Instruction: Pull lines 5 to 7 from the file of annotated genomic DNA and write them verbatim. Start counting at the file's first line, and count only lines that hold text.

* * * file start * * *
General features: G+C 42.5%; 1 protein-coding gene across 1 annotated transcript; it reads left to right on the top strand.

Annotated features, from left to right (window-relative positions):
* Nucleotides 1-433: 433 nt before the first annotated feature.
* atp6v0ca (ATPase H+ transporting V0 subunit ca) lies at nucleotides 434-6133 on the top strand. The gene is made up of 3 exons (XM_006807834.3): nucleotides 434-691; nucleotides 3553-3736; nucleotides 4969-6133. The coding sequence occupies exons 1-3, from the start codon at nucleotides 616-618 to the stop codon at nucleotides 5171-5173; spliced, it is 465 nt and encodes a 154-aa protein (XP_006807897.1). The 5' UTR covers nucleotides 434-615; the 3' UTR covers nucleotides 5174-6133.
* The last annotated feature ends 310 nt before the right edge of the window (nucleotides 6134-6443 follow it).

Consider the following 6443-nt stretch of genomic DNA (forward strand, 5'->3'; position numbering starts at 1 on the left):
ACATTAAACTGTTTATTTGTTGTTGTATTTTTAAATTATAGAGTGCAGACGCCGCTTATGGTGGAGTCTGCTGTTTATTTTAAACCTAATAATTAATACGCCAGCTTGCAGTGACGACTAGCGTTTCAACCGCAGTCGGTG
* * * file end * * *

* The last annotated feature ends 310 nt before the right edge of the window (nucleotides 6134-6443 follow it).

Consider the following 6443-nt stretch of genomic DNA (forward strand, 5'->3'; position numbering starts at 1 on the left):
ACATTAAACTGTTTATTTGTTGTTGTATTTTTAAATTATAGAGTGCAGACGCCGCTTATGGTGGAGTCTGCTGTTTATTTTAAACCTAATAATTAATACGCCAGCTTGCAGTGACGACTAGCGTTTCAACCGCAGTCGGTG